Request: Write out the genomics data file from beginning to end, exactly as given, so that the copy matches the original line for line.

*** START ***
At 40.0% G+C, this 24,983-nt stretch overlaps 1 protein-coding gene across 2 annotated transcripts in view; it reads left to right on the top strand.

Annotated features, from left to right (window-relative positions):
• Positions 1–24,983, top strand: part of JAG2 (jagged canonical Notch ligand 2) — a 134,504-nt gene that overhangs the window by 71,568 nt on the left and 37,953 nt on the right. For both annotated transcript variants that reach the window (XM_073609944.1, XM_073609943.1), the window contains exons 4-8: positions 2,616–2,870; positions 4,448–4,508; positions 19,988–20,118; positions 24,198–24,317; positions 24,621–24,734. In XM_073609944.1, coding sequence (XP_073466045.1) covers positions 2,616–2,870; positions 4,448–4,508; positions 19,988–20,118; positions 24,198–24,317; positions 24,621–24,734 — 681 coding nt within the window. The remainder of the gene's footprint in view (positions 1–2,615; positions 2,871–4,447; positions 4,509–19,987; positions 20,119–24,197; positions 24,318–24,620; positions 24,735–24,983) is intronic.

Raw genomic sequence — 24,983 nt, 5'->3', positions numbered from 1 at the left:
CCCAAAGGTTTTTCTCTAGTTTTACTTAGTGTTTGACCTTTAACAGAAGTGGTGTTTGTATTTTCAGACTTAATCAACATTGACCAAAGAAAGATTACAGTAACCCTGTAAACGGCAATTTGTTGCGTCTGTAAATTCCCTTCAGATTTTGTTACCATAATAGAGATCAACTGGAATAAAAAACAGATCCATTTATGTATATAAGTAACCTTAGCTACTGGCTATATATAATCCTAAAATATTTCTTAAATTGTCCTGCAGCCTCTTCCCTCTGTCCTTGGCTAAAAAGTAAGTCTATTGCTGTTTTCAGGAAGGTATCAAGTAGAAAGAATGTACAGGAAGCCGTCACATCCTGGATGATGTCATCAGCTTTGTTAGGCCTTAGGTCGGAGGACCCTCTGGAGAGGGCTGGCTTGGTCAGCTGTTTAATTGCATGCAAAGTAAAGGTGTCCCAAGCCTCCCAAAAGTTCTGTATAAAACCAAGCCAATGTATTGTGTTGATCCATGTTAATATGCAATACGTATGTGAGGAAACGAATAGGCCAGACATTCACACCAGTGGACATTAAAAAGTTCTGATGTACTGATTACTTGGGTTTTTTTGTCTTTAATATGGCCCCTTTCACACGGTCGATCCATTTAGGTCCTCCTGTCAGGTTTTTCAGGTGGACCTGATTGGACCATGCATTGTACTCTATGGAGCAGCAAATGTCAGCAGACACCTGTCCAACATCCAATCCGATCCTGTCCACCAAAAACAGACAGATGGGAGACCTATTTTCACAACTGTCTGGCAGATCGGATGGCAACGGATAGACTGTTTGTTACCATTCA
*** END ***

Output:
At 40.0% G+C, this 24,983-nt stretch overlaps 1 protein-coding gene across 2 annotated transcripts in view; it reads left to right on the top strand.

Annotated features, from left to right (window-relative positions):
• Positions 1–24,983, top strand: part of JAG2 (jagged canonical Notch ligand 2) — a 134,504-nt gene that overhangs the window by 71,568 nt on the left and 37,953 nt on the right. For both annotated transcript variants that reach the window (XM_073609944.1, XM_073609943.1), the window contains exons 4-8: positions 2,616–2,870; positions 4,448–4,508; positions 19,988–20,118; positions 24,198–24,317; positions 24,621–24,734. In XM_073609944.1, coding sequence (XP_073466045.1) covers positions 2,616–2,870; positions 4,448–4,508; positions 19,988–20,118; positions 24,198–24,317; positions 24,621–24,734 — 681 coding nt within the window. The remainder of the gene's footprint in view (positions 1–2,615; positions 2,871–4,447; positions 4,509–19,987; positions 20,119–24,197; positions 24,318–24,620; positions 24,735–24,983) is intronic.

Raw genomic sequence — 24,983 nt, 5'->3', positions numbered from 1 at the left:
CCCAAAGGTTTTTCTCTAGTTTTACTTAGTGTTTGACCTTTAACAGAAGTGGTGTTTGTATTTTCAGACTTAATCAACATTGACCAAAGAAAGATTACAGTAACCCTGTAAACGGCAATTTGTTGCGTCTGTAAATTCCCTTCAGATTTTGTTACCATAATAGAGATCAACTGGAATAAAAAACAGATCCATTTATGTATATAAGTAACCTTAGCTACTGGCTATATATAATCCTAAAATATTTCTTAAATTGTCCTGCAGCCTCTTCCCTCTGTCCTTGGCTAAAAAGTAAGTCTATTGCTGTTTTCAGGAAGGTATCAAGTAGAAAGAATGTACAGGAAGCCGTCACATCCTGGATGATGTCATCAGCTTTGTTAGGCCTTAGGTCGGAGGACCCTCTGGAGAGGGCTGGCTTGGTCAGCTGTTTAATTGCATGCAAAGTAAAGGTGTCCCAAGCCTCCCAAAAGTTCTGTATAAAACCAAGCCAATGTATTGTGTTGATCCATGTTAATATGCAATACGTATGTGAGGAAACGAATAGGCCAGACATTCACACCAGTGGACATTAAAAAGTTCTGATGTACTGATTACTTGGGTTTTTTTGTCTTTAATATGGCCCCTTTCACACGGTCGATCCATTTAGGTCCTCCTGTCAGGTTTTTCAGGTGGACCTGATTGGACCATGCATTGTACTCTATGGAGCAGCAAATGTCAGCAGACACCTGTCCAACATCCAATCCGATCCTGTCCACCAAAAACAGACAGATGGGAGACCTATTTTCACAACTGTCTGGCAGATCGGATGGCAACGGATAGACTGTTTGTTACCATTCA